The Poughkeepsie Historic Preservation Commission adamantly opposed this plan, refusing to issue a Certificate of Adequacy. This prevented the developers from obtaining the necessary permits to continue, and they appealed the decision. City lawmakers upheld it, and the developers sued. The case continues.
Despite the lawsuit, the city recently completed the sale of the property and is working with the developers to find a settlement. “We have a housing problem – it’s been called a crisis – and this site is a perfect place for market-priced homes,” said Poughkeepsie Mayor Robert Rolison. The current deal would preserve Pelton Manor, a historic building that has been vacant for nearly a decade, for public use. Originally it was to be converted into apartments; now it’s to house an arts organization.
This is not enough for the opponents. “It’s a straightforward deal that’s just typical of the good old-boy way around here,” said Ken Stier, a freelance journalist who moved to the Brooklyn borough four years ago and is a vocal opponent of the plan. “The mansion, and its small but precious setting overlooking the river, is the crown jewel in a much diminished historic district,” he said. The neighborhood, he continued, will be “completely privatized and filled with high-end housing.”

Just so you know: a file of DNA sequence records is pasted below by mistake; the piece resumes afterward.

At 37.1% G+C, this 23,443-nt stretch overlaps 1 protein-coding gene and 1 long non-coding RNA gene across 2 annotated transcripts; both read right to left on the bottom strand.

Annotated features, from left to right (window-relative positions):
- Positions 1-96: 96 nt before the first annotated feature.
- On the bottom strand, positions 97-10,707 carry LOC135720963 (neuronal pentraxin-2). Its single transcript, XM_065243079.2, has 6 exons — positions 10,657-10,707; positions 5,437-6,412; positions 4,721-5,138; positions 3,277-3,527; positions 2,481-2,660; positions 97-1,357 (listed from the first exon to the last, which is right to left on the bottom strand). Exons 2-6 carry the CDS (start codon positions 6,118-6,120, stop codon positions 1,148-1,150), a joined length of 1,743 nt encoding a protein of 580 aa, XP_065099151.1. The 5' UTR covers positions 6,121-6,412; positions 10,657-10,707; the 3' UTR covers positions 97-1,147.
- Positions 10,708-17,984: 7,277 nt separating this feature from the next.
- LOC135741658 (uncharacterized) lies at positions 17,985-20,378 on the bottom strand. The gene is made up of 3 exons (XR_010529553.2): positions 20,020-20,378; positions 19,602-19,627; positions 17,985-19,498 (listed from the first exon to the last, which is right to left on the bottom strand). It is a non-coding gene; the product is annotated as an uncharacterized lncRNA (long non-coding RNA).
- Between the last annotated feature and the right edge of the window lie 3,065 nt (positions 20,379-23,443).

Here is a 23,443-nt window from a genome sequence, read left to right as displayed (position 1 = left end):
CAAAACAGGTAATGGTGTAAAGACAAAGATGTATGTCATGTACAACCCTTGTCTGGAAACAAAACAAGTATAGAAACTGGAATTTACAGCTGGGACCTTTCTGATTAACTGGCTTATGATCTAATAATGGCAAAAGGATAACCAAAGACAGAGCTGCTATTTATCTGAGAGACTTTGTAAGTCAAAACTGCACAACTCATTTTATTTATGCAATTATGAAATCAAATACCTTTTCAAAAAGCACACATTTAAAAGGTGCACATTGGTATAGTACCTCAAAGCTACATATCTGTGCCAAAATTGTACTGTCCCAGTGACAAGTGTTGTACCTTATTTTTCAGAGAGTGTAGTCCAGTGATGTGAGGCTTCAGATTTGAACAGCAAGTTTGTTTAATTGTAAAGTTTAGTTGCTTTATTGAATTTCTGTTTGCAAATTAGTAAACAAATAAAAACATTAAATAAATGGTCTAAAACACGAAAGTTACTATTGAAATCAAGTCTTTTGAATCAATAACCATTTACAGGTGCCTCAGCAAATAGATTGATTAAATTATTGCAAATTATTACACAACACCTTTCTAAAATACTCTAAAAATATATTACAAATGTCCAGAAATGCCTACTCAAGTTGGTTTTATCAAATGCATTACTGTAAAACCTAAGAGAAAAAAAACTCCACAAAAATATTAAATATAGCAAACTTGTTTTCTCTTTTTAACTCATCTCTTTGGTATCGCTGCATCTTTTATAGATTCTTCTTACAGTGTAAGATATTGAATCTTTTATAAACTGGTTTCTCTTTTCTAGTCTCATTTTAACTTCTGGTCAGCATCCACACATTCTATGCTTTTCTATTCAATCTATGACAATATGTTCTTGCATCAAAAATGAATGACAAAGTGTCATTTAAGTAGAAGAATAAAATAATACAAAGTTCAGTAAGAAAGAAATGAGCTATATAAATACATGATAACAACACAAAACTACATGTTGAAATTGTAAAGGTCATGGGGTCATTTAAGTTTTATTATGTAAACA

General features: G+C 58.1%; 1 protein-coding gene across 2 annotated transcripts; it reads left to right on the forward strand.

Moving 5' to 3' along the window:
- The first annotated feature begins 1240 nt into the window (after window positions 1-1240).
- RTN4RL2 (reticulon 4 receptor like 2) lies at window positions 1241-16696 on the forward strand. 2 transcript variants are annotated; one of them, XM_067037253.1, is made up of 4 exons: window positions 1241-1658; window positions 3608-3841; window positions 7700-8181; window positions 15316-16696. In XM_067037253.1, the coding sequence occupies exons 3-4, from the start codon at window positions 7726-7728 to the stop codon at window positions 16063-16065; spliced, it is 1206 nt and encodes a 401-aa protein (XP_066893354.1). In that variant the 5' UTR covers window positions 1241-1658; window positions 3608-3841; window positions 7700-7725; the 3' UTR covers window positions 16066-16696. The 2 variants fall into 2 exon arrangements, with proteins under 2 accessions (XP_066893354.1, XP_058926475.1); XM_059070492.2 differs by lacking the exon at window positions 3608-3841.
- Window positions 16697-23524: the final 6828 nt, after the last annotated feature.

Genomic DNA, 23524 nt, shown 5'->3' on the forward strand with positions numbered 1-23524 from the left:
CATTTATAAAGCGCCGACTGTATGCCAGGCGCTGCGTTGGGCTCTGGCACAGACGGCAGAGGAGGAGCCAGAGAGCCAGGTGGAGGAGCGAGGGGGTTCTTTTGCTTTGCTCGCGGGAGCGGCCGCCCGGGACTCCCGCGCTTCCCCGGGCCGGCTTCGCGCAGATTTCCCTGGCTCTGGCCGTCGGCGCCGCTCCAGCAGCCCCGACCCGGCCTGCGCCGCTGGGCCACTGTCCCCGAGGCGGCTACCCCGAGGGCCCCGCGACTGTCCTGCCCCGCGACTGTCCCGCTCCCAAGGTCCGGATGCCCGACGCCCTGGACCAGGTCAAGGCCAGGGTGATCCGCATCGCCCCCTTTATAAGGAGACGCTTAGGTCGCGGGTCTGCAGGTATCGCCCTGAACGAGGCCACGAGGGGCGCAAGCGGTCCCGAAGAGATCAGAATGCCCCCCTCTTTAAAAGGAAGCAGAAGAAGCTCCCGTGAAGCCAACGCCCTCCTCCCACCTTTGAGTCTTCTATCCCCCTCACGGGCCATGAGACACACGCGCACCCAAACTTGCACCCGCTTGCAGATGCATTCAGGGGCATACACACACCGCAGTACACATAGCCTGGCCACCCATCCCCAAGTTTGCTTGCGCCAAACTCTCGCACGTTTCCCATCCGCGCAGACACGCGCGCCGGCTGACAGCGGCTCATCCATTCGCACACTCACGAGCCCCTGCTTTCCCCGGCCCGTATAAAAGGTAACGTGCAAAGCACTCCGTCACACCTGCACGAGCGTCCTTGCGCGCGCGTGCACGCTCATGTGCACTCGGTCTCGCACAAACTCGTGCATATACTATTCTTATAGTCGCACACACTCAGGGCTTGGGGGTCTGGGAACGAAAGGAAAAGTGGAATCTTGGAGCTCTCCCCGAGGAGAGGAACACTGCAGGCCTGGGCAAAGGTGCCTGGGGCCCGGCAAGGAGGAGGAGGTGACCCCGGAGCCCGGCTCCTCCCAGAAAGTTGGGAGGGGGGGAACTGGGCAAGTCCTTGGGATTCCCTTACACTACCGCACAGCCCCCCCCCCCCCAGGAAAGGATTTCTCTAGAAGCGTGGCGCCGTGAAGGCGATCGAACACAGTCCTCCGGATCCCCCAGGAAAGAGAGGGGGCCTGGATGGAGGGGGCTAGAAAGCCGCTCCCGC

The Poughkeepsie Preservation Commission, meanwhile, is in a precarious position. Of its seven seats, the terms of three have expired and two more will expire this summer. With five of the seven seats up for grabs, it would be easy for the mayor to replace them with commissioners more sympathetic to the plan. So far this has not happened.
“I did not replace them because of their involvement in this proposal, because it would not have been the right thing to do,” said Mr. Rolison, the mayor. But the future remains uncertain. “I haven’t yet,” he said, “but I’m not going to lock myself into anything.”
The repercussions of a local government firing the leaders of its historic preservation commission have so far been minimal. In the case of Durham, the city could lose its certified local government status. The designation comes from a federal, state-administered program that provides cities with financial assistance and training in exchange for meeting preservation standards. New York has 75 certified local governments, including New York City.
“The situation in Durham is incredibly frustrating,” said Daniel McEneny, division director at the New York State Historic Preservation Office, which oversees the program. Mr. McEneny’s office wrote two letters to Mr. Marriott, the Durham City Supervisor. The two letters explain that the Durham Preservation Commission currently does not have a quorum to operate. So far, the town has not responded. “If we don’t have an answer, we will start with an audit,” which is the first step to removing Durham from the federal program, Mr McEneny said.
Mr. Ciccone recently wrote an email to Mr. McEneny claiming his dismissal sets a dangerous precedent. “This metastasizes from an esoteric local problem,” he wrote, to a major threat to local historic preservation commissions everywhere.